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2012 Highlights

Laura Ludtke

1 May 2012

Laura Ludtke

Laura is a DPhil Candidate in English Literature at St Anne's College, Oxford. Originally from a small town in Alberta, Canada, she studied Latin elegy and trained as a philologist in Vancouver before making the transition to English literature. While her dissertation focuses on the literary influence of electric light on the "London writer," 1880-1950, she is currently revising a novel for publication and collaborating on a feminist manifesto for young girls.

Abstract:

Writing London by Night: the Landscape of Public and Private Light inVirginia Woolf's Night and Day

In her essay “Street Haunting: A London Adventure” (1930), Virginia Woolf introduces her readers to the act of “street haunting.” Though her readers would have been familiar with the nocturnal and diurnal perambulations of her characters in her early novels, Woolf’s essay solidifies the association of street haunting with one’s sensual, emotional, and intellectual experiences of the city. While the streets at night offer her the possibility of and location for escape, it is the sheer length, darkness, and cold of winter nights that makes the attraction of the transgressive quality and potentiality of artificial light more apparent. Woolf belongs to a category of writer called the "London writer," which originated eighteenth century and includes figures such as Samuel Johnson, Daniel Defoe, Alexander Pope, William Blake, Charles Dickens, Thomas Hardy, T.S. Eliot, and George Orwell. Such writers represented the city as it was in their present day, constructing and deriving their identities from their relation to and observations of the city. Particularly in Woolf, these observations manifest in the nocturnal and diurnal perambulations of her characters and are marked by the attention she pays to light in these passages. Instances of electric light in particular cast a quality of modernity onto the city, though up until mid-century, gas, candle, and fire light were used widely and concurrently across Britain. Indeed, though we associate electric light with modernity and the modern city, what about electric light is particularly modern or urban?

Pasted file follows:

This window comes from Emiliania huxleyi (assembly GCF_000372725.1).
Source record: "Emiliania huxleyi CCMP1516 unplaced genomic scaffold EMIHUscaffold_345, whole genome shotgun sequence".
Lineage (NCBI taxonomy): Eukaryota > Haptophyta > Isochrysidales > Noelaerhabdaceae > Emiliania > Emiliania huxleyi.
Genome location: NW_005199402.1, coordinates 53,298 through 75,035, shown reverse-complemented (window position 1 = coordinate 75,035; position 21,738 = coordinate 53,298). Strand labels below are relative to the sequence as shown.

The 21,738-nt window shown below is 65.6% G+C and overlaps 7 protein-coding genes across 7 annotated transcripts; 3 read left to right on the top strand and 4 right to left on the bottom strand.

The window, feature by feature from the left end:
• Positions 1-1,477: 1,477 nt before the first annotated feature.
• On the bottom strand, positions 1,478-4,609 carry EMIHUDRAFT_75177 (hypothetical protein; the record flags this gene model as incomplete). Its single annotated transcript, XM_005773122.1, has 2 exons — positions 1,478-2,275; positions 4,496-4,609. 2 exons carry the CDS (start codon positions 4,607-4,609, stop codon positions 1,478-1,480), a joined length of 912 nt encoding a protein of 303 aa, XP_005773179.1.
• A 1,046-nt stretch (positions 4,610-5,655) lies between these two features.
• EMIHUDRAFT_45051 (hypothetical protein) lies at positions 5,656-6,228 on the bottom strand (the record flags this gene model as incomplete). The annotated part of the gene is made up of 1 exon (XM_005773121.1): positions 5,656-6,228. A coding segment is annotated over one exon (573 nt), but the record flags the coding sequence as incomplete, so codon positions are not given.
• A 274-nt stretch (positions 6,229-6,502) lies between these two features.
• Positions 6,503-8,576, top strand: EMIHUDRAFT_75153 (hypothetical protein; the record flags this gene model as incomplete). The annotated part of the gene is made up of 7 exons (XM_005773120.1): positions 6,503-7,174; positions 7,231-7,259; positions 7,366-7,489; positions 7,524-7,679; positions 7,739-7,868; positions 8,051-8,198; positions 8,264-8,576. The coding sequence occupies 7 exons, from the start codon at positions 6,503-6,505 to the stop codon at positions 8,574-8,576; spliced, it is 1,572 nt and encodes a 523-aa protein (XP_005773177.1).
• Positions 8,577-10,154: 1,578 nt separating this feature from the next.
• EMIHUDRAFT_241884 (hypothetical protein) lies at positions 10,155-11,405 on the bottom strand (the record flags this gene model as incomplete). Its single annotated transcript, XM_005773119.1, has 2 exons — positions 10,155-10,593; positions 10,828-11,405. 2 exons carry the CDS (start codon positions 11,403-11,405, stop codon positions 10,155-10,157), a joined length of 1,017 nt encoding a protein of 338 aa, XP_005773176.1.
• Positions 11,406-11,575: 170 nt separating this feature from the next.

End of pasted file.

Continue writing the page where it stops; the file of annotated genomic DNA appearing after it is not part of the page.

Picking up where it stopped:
In this paper, I intend to explore the influence of electric light in relation to Woolf’s construction of London as a modern city in her early novels and to examine how she dramatizes that influence in terms of gender, surveillance, and observation.